You can plant bee balm in early fall or spring in full sun. It can accept partial sun but becomes leggy with fewer blooms. In southern locations morning sun is sufficient. Space the plants 24″ apart in evenly moist soil This perennial will bloom for you in red, pink, purple, and white.

Sun And Soil

Bee Balm performs best in moist and rich soil. If your soil is of poor quality amend it with compost and add mulch around your new plants.

Plant bee balm in locations where it will receive 6-8 hours of sun. In partial shade the plant will have fewer flowers and will be more susceptible to powdery mildew.

Most bee balm will grow between two to four feet in height. You can find dwarf varieties of 10.” Water thoroughly at the time of planting and ensure that air space is between plants to prevent powdery mildew, which is no fun at all!

Maintaining Bee Balm

After planting, when your new plants reach 12″ tall, do one of two things. Cut them back to 6″ or steadily pinch them back as they grow. This will produce full flowering, bushy, healthy plants for years to come.

Keep the soil evenly moist and well-drained during the growing season and mulch the plants to ensure that moisture remains. Use a good multipurpose fertilizer worked into the soil around the plant. Divide the plants every 2-3 years.

Bee Balm’s Spreading nature

Bee balm plants are spread underground by stolons. Eventually, if left untended for several years the outer edges of the plant will be vigorous but the center point will die off. To prevent this and avoid excessive spreading simply divide the plant about every 2-3 years. This will also leave you with the bonus of new plants for your garden or to make a welcome gift.

Deadhead blossoms and pinch stems to ensure a plant with color and a bushy shape.

The key issues are to maintain even moisture and plenty of air space and clean maintenance to avoid powdery mildew.

Enjoy It And Increase It

Pick the large, daisy-like flowers for bouquets. Walk through the garden at your leisure and deadhead spent blossoms where you see them. Separate the plants every few years and make more plants. Expand your garden and give them to gardening friends. I live in a gardening neighborhood and we all have a little bit of our neighbors’ gardens. It’s fun.

Pests and Diseases of Bee Balm


Stalk Borers

These can be difficult to identify promptly because when the eggs hatch, the larva bore into the stem where they feed on the tender tissue. The problem tends not to be discovered until they are having lunch and the plant begins to wilt. Look for small holes with yellow debris around them.

Sadly, at this point, it is too late and the plant and any surrounding weeds must be dug up and destroyed. (And not allowed in the compost pile!) The stalk borer is also attracted to weeds, keeping the area weeded is good protection. Spotting the stalk borer; it is a small gray moth with darker gray front wings and light gray wings behind. Identifying the borer and removing the weeds and grasses which it favors are two important steps. This article is by the University of Nebraska which tends to take the pest seriously because it favors corn. You may find it helpful.

Spider Mites

Spider mites are extremely tiny and often the damage is the first sign of trouble. They feed by sucking fluid from the leaves and petals leaving behind tiny spots on the leaves which become misshapen and discolored. Insecticidal soaps and horticultural oils are effective controls, use them liberally. Spray at least twice at seven to ten-day intervals.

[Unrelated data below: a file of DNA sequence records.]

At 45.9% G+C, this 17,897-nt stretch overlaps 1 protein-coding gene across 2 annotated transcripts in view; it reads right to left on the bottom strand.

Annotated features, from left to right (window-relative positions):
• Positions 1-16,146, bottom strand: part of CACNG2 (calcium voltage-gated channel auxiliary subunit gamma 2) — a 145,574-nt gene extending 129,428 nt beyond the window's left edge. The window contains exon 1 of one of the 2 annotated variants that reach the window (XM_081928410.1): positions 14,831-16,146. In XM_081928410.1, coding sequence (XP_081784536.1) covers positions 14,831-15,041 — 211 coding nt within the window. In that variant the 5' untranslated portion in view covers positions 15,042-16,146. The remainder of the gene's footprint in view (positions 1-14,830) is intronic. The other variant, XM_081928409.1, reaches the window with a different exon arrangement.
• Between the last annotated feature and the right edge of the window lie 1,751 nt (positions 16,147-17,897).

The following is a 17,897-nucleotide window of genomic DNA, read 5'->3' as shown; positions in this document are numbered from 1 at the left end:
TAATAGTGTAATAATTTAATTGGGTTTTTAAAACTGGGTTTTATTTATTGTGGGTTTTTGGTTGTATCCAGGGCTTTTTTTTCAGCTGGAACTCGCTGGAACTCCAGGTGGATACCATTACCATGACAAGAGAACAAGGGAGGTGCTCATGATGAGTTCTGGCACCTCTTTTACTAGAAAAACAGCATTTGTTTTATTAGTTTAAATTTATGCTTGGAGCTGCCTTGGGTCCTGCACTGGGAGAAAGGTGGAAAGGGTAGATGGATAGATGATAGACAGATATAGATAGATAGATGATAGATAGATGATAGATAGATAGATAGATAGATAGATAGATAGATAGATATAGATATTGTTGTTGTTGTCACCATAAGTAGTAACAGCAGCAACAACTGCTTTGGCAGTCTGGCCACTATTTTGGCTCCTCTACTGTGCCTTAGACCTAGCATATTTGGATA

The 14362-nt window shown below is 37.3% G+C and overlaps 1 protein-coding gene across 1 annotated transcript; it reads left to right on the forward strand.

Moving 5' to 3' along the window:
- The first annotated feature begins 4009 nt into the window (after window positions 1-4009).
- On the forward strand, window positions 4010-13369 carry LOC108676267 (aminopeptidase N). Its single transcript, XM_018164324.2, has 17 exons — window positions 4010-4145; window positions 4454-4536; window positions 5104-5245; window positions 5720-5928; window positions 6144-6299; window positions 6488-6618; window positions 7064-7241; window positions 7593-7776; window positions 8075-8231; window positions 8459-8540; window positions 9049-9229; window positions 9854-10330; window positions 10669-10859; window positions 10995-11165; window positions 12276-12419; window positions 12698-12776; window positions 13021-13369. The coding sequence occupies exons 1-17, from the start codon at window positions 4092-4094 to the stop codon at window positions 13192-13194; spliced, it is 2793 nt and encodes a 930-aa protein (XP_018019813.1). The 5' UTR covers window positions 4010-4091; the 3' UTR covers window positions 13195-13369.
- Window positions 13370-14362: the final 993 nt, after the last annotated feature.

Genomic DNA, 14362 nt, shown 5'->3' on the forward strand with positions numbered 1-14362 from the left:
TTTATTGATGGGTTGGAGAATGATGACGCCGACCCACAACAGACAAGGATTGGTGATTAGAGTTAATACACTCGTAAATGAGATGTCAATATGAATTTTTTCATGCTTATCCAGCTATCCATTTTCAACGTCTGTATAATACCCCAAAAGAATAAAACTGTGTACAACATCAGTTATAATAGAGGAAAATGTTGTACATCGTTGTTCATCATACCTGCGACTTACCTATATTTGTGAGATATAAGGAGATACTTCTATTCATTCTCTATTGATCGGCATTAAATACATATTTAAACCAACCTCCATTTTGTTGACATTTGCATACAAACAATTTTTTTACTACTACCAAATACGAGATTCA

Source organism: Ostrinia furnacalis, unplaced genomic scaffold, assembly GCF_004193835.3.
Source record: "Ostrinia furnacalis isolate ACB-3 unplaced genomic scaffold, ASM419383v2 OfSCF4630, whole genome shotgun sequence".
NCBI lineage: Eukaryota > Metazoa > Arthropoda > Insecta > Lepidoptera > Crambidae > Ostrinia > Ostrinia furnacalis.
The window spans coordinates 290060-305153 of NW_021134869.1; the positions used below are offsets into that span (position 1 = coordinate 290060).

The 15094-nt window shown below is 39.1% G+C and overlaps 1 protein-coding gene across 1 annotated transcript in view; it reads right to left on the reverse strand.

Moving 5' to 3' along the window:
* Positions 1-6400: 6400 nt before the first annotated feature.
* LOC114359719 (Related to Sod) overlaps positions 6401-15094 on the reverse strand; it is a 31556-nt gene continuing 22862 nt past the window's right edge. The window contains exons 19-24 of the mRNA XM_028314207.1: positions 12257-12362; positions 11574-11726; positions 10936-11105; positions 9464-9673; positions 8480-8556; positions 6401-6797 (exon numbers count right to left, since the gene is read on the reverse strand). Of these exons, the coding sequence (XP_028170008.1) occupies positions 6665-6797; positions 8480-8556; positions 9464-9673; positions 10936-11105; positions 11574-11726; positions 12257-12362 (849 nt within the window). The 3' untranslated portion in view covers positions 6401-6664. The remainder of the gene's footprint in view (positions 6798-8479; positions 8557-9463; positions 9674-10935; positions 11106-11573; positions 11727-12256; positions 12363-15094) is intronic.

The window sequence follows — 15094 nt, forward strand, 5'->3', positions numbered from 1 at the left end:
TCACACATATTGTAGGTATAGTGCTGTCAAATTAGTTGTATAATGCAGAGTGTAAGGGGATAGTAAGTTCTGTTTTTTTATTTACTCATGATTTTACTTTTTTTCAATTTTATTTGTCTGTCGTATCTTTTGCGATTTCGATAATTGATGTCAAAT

Thrips leave signs similar to that of spider mites except that spider mites may leave behind a web which thrips do not. If you think you see something, take a piece of white paper and shake the branch over it. You should see the tiny bodies. Insecticidal soaps may work to rid the plant of the pest.


Powdery Mildew

Powdery mildew is the most-watched problem of bee balm. It is encouraged by an environment that we cannot control. humid or wet weather. The problem is caused by a fungus that overwinters on garden debris and grows over the foliage of affected plants, leaving behind the characteristic fuzzy gray coating.

In fall, when you are tired while cleaning up garden debris, remember this fact. Gardening is work and sometimes it is helpful to give yourself a little incentive to keep working.

Plant in places with the early morning sun to dry the evening moisture, ensure good airspace and remove any garden debris and only trim with sterilized tools.

Companion Plants For Bee Balm

The good news Is that bee balm can be planted near any plant that grows in a similar environment. If the plant is successful in full or nearly full sun, and moist, rich soil bee balm is a suitable companion. As a sizeable plant, bee balm does well in the center of a bed and can be surrounded by a grouping of lower growing plants. This can include garden herbs.

Bee balm is an excellent companion for any fruits or vegetables that require bees for pollination.

If you enjoy attracting hummingbirds, you can add other hummingbird attractors which grow well in your zone. For advice try your local garden center or your county extension office. These should be good sources of the best local information.

On moving into our south Florida house we were told that the area was not one in which anyone ever saw hummingbirds, We added our local pollinator plants such as the local powder puff plant to hibiscus and others and now we all have coffee and pollen together. Try it.

For a listing of more perennials see this article.

Some Uses For Bee Balm You May Not Have Thought Of

Bee balm is a great addition to any cottage style or casual garden space. It is loved by a wide range of pollinators and will result in a bright and active garden for small wildlife.

It’s Edible

A member of the mint family with the familiar aromatic leaves, bee balm is edible. It makes a bright tea with a little spice and the petals can be used as a salad ingredient or garnish. Early Americans used it as a seasoning for roasted meat dishes.

Bee balm is not grown in my south Florida hardiness zone and I have not made the tea. It is simple to make; it consists of petals and boiling water. Here is a recipe from so you can have tea like the early Boston rabble!

Bee Balm’s Value As A Pest Deterrent

Because of its strong scent and taste, it is not appreciated by rabbits and deer. (All bets are off if they are really hungry.) It also tends to deter mosquitoes.

Use Bee Balm To Attract Butterflies And Other Pollinators

Bee balm is a core planting for your butterfly garden. Use it to fill sunny spaces in beds and borders where its height is appropriate. To fill out your garden this may be useful. “What The Butterflies Want” includes the key elements we have learned about butterfly gardening.